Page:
That’s it, at 12.00 am Saturday February 1 Brussels time, we leave the European Union.
Or 11 pm Friday January 31 UK time if we must.
Or to be more accurate, the UK leaves the political structures of the EU at the appointed hours, but remains a member of the single market, obeying the rules and paying our dues without influence, until 2021, or later still, possibly, if we cannot agree what Brexit finally means before the transition period runs out.
And that’s the thing … only time will tell what Brexit finally means for such a disunited kingdom – in which the Northern Irish Assembly, Scottish Parliament and Welsh Assembly all voted vehemently against the withdrawal agreement legislation – in the end.
And whether Brexit rings your bell – Big Ben Bongs and little Mark Francois notwithstanding – or chimes contrarily with the ever-present clanging of remainers who won’t go away – unless via secession forsaking the union of the UK in favour of EU membership – it’s difficult to see such a split nation uniting in such divisive circumstances still.
But no matter, we’ve left … sort of, for now … the democratic mandate of the people in 2016 having been honoured and upheld to their satisfaction presumably.
Which, of course, means that it’s now it’s quite acceptable to agitate for EU membership in the scheme of things democratic throughout our political system without accusations of toerags and traitors … uniting doesn’t come into it.
If you voted leave, you won, get over it.
Leigh on Sea
I am no less angry than I was almost four years ago about the lies and illegal activity in the 2016 referendum.
I am no less concerned at the government’s refusal to release any clear impact assessments or indeed the potentially crucial Russian Report.
I am no less disgusted at the xenophobia, racism and hate that has been released and somehow justified in some people’s minds since the referendum result.
I am no less disappointed to discover this side of my country which I previously had not seen.
And I am no less sad that Britain is walking away from a project that holds at it’s heart respect for human dignity and human rights, freedom, democracy, equality and the rule of law, not to mention unity and peace.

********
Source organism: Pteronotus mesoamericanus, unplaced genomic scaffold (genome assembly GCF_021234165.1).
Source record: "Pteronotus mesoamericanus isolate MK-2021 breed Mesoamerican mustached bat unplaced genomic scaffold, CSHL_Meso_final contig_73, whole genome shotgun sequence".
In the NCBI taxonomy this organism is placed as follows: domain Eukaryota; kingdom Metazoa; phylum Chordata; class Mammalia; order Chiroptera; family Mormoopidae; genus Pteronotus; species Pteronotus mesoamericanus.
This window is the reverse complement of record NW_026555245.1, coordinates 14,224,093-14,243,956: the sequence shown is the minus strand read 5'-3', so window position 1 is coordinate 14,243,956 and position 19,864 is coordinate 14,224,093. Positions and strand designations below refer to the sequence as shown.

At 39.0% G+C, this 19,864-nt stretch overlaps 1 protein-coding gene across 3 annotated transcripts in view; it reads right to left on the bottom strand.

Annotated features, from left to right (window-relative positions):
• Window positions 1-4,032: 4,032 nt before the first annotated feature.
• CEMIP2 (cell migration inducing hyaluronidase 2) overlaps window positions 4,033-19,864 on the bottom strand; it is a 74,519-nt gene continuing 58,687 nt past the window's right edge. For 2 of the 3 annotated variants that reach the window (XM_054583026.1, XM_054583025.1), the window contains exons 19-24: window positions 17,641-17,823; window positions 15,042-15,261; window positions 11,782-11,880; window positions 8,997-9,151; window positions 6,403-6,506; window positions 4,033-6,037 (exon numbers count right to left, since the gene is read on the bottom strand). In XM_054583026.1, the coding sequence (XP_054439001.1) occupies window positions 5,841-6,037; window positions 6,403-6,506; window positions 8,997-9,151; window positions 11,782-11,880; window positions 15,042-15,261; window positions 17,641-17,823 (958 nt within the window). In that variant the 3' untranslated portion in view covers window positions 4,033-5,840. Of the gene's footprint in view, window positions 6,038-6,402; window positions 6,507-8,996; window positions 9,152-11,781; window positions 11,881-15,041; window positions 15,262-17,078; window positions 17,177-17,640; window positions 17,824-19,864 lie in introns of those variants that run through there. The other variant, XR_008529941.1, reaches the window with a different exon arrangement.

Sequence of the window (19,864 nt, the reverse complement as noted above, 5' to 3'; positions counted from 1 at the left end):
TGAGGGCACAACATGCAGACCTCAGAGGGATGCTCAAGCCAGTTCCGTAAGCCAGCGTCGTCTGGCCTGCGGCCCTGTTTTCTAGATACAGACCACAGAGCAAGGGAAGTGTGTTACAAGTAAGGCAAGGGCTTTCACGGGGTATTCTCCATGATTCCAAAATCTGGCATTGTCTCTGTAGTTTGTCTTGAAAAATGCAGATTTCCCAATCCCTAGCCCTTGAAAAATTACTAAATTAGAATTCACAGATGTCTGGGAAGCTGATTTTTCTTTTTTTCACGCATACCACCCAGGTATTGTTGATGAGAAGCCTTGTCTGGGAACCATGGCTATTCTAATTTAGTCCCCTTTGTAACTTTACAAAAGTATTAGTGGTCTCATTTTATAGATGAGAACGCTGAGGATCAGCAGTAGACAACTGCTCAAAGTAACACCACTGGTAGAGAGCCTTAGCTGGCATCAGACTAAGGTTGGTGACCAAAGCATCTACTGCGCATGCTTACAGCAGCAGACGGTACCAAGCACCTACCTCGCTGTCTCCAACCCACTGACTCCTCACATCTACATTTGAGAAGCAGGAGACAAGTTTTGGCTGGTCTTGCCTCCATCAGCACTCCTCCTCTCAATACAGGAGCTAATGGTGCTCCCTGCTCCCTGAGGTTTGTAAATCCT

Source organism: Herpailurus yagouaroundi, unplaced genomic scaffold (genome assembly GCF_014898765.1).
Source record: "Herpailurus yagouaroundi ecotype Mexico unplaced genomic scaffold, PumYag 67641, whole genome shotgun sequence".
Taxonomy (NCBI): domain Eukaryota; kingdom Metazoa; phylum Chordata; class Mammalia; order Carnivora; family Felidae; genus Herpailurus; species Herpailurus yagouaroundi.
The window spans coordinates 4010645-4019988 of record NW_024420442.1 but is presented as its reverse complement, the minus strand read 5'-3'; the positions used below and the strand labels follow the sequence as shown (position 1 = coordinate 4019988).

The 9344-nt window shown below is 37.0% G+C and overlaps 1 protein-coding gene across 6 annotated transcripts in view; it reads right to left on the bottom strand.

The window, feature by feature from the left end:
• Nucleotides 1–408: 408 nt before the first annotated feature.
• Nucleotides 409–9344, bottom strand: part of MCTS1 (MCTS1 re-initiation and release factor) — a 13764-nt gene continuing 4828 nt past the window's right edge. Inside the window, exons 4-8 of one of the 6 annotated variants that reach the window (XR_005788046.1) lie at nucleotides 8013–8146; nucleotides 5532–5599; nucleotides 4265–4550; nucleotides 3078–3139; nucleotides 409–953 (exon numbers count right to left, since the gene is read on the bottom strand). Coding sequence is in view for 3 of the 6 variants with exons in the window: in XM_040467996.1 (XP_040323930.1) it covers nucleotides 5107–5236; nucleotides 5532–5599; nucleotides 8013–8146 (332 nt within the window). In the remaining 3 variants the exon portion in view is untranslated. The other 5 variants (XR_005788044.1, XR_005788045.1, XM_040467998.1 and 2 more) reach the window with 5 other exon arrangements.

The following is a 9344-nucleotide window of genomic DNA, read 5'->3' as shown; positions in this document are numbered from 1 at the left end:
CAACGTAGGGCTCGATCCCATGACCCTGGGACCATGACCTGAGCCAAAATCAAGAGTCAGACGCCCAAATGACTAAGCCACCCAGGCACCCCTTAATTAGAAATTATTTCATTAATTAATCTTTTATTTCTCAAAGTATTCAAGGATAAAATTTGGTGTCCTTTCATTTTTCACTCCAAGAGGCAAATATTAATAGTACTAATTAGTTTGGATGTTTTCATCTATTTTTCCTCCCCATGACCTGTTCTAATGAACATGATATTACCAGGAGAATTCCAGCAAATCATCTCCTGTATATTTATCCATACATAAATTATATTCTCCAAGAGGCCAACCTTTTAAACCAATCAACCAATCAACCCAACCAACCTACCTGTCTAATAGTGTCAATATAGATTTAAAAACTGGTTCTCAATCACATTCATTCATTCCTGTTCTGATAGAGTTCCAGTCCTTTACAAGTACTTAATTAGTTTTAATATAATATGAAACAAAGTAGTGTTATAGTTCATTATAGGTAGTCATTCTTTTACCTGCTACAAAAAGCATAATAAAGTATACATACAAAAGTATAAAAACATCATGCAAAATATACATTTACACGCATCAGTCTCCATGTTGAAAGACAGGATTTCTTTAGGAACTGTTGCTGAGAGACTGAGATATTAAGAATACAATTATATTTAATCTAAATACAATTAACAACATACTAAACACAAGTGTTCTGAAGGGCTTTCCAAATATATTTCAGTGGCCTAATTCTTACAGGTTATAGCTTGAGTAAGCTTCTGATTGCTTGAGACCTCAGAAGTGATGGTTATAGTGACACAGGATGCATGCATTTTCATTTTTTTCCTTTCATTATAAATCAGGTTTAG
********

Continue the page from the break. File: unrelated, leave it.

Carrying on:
I am no closer to understanding why anyone would want to remove their own rights to freedom of movement and a seat at the table of a union which values all these things which I previously believed were also important to people of Britain.
The last votes in Parliament leave me with little faith in our government to do the right thing, when they seem to have no problem voting to take away rights of refugee children to reunite with family members and for EU citizens to have physical documentation as proof of their right to remain in the UK.
Good luck to all those out celebrating next Friday; I hope Brexit lives up to all your expectations. And I would like to send love to all those, particularly from other EU countries that have made Britain their home, who will have no cause to celebrate this week.
I’m afraid Mr Johnson, it will not be so simple to brush Brexit aside and assume all divisions will be healed; you have failed to realise just how much many value our EU membership and how the Brexit project is not one they will ever unite behind.
P.S: That is just the most recent Brexit lie – Brexit will not be ‘done’ on Friday…it is now merely the beginning of the really difficult bit.